5.5 Estimation of Tropical Cyclone Intensity Using the CIMSS ATMS Tropical Cyclone Intensity Algorithm

Tuesday, 16 August 2016: 11:30 AM
Madison Ballroom CD (Monona Terrace Community and Convention Center)
Derrick Herndon, CIMSS, Madison, WI; and C. S. Velden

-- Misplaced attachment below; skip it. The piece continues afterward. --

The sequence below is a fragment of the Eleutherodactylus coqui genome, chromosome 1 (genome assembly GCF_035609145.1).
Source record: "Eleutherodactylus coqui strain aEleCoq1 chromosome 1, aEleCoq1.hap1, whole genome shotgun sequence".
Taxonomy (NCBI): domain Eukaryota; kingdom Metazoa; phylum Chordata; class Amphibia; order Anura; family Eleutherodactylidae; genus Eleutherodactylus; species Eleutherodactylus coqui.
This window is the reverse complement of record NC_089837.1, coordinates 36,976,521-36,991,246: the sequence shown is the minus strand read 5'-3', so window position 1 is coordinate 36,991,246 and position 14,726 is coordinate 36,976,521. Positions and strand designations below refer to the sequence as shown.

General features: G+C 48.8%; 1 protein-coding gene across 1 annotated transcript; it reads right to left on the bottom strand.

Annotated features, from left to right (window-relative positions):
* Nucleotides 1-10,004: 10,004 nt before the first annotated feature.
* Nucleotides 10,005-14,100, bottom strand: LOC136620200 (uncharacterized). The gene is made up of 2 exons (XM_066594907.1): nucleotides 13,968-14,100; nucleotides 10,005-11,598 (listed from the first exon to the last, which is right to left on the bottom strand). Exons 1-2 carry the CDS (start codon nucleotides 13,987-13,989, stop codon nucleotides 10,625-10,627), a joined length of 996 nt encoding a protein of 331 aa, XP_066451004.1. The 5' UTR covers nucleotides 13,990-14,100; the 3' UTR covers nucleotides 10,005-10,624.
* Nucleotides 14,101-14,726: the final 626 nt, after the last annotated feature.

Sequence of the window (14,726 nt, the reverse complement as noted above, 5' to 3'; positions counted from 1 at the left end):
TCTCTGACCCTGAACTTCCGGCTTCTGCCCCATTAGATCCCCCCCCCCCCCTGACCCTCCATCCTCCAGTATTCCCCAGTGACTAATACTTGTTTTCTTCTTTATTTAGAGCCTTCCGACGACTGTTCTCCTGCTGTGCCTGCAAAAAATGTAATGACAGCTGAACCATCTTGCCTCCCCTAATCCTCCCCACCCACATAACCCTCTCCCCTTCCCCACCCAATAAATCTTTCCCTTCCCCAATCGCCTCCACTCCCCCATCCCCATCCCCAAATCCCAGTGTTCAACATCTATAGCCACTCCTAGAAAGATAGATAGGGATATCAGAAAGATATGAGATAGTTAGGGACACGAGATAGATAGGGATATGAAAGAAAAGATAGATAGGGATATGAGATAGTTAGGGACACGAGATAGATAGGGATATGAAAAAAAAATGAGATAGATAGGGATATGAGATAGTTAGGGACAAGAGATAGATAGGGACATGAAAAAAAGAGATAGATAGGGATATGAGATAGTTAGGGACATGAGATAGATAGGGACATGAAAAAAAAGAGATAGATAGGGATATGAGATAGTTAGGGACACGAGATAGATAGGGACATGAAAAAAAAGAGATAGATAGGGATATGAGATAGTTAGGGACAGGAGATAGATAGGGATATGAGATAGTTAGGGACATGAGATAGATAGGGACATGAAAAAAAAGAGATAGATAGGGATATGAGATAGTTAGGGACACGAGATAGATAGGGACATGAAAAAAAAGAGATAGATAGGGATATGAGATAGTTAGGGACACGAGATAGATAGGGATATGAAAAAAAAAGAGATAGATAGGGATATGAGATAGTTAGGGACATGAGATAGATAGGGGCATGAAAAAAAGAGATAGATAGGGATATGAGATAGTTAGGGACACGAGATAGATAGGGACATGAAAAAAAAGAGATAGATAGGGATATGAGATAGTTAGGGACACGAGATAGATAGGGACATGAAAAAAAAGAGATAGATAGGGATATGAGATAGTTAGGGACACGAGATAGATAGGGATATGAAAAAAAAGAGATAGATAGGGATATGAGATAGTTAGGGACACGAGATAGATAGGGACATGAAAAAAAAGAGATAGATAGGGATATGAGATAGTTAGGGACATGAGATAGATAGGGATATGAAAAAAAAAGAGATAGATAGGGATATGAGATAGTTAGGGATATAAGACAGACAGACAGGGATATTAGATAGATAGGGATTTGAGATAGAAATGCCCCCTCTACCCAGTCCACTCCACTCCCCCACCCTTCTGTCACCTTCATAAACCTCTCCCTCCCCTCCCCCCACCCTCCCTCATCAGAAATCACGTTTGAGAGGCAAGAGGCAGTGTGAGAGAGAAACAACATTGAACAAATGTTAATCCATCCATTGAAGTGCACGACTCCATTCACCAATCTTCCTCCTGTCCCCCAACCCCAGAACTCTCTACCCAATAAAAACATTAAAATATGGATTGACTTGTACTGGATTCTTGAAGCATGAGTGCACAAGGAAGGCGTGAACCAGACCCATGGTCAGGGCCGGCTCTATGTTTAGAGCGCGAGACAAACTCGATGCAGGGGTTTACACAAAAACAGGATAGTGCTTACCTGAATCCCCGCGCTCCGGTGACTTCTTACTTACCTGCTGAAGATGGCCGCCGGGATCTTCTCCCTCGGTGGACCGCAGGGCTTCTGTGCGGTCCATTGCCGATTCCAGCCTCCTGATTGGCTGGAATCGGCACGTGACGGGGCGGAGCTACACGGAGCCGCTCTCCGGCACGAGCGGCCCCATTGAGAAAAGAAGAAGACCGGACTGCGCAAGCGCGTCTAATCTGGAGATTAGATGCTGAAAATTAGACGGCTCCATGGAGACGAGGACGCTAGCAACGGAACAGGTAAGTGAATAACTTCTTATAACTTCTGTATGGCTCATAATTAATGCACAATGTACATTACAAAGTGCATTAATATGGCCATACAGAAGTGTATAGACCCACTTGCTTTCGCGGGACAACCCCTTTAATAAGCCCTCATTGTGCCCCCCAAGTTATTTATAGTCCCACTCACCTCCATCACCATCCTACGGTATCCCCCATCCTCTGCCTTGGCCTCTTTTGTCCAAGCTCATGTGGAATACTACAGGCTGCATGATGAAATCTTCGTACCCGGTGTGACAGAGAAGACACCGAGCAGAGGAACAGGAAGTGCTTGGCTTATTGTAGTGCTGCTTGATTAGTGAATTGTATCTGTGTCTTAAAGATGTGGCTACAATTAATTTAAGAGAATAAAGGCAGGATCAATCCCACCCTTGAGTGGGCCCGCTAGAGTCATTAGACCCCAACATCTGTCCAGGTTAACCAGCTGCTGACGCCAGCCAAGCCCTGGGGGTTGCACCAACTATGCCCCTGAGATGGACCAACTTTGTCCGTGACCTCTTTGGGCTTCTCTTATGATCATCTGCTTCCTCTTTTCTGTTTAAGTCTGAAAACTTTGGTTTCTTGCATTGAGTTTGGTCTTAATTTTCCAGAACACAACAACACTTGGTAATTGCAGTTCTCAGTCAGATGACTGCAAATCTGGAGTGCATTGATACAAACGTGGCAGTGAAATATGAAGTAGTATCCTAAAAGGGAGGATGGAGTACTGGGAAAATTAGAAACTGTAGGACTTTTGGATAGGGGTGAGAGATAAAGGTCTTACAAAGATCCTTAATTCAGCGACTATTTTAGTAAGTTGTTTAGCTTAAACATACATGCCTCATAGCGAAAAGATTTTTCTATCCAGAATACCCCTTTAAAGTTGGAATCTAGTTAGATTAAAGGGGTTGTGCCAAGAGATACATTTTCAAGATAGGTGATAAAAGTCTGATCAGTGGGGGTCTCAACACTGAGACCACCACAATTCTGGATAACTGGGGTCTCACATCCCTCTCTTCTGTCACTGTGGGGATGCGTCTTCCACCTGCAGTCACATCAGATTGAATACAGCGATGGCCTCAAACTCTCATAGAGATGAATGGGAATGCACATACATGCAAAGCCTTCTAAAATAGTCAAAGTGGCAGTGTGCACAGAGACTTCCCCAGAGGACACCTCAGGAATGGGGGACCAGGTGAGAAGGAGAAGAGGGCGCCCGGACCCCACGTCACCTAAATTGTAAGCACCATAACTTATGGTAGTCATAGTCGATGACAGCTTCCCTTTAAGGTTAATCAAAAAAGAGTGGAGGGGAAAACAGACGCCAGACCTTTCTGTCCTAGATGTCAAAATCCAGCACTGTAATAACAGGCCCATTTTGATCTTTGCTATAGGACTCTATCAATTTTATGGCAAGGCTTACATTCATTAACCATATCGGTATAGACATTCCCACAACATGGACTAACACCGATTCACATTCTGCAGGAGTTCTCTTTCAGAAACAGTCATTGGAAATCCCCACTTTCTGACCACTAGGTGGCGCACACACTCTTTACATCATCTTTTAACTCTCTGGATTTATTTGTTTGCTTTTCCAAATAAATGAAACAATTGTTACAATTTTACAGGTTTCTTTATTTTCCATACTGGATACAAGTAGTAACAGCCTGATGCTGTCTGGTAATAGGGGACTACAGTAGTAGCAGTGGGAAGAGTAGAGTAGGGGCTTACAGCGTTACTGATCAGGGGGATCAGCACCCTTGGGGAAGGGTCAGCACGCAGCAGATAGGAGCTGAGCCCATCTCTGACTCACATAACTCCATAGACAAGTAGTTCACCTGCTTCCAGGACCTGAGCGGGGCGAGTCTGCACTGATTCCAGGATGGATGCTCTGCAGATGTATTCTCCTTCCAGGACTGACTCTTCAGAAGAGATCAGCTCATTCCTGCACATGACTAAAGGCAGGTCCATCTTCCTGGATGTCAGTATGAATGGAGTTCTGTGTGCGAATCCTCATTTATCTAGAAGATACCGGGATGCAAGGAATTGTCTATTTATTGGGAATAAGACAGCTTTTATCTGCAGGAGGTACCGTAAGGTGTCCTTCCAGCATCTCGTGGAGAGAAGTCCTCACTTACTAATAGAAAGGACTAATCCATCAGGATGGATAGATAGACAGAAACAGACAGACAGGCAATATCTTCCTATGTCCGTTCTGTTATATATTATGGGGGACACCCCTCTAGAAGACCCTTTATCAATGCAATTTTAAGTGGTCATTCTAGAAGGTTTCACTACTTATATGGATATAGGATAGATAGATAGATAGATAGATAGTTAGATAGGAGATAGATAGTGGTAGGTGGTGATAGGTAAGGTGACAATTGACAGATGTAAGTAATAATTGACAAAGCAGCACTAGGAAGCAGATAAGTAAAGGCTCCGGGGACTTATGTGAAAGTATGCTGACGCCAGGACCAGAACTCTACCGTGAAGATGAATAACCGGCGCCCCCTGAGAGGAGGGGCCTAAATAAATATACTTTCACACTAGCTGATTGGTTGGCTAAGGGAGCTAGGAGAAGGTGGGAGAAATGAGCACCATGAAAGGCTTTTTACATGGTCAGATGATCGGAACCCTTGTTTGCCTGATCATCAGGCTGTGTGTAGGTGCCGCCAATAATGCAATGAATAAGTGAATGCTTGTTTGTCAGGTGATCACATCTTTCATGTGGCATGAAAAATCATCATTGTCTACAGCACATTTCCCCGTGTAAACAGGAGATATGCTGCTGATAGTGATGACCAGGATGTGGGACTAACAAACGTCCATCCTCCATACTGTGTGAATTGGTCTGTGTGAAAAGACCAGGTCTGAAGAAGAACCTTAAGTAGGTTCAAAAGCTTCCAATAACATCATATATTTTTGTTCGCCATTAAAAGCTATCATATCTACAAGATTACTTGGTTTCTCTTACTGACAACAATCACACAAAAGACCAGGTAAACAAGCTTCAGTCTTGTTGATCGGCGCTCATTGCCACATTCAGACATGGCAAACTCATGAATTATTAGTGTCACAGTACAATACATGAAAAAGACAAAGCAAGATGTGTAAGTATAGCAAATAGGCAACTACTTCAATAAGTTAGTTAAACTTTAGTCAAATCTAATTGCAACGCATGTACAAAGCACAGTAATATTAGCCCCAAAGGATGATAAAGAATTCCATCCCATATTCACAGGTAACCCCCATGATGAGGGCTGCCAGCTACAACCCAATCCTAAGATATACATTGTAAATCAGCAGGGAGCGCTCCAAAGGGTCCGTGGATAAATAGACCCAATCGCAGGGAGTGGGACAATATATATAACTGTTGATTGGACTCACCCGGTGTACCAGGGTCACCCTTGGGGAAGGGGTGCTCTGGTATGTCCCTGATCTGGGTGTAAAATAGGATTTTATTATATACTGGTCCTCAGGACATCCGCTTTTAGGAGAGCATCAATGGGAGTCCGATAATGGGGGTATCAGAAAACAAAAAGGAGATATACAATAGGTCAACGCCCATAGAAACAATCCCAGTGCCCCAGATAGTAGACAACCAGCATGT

Accurate estimation of Tropical Cyclone (TC) intensity is a critical part of the TC analysis and forecast process. Over the last 20 years a number of advanced satellite tools have been made available to forecasters to enable them to more accurately assess TC current intensity. The Advanced Technology Microwave Sounder (ATMS) flown aboard the Suomi-NPP satellite is the latest addition to the suite of satellites capable of providing TC intensity estimates through observations of the TC warm temperature anomaly. CIMSS ATMS estimates of maximum sustained winds (MSW) and minimum sea level pressure (MSLP) are validated using ground truth data consisting of aircraft reconnaissance observations from 2012-2015 in the Atlantic and Eastern/Central Pacific. A small number of pressure observations from surface observations outside of the aircraft reconnaissance domain during this period are also used to validate the MSLP estimates. While accurate observations of MSW are more difficult to obtain from surface observations the pressure observations can be converted to a MSW using a pressure-wind relationship such as that developed by Knaff and Zehr with associated error bounds. Pressure-wind based estimates of MSW can be used to validate the ATMS estimates of MSW using the surface observations. Algorithm performance is similar in skill to the CIMSS AMSU and SSMIS sounder intensity algorithms with an RMSE of 7.4 hPa for MSLP and 10.7 knots for MSW. This makes ATMS an important addition to the sounder-based TC intensity suite. The addition of ATMS is especially important considering the recent loss of SSMIS sounders on F-16, F-18 and F-19. In addition the ATMS algorithm is tested as an input into the CIMSS SATellite CONsensus (SATCON) algorithm as a potential member of the objective consensus method.
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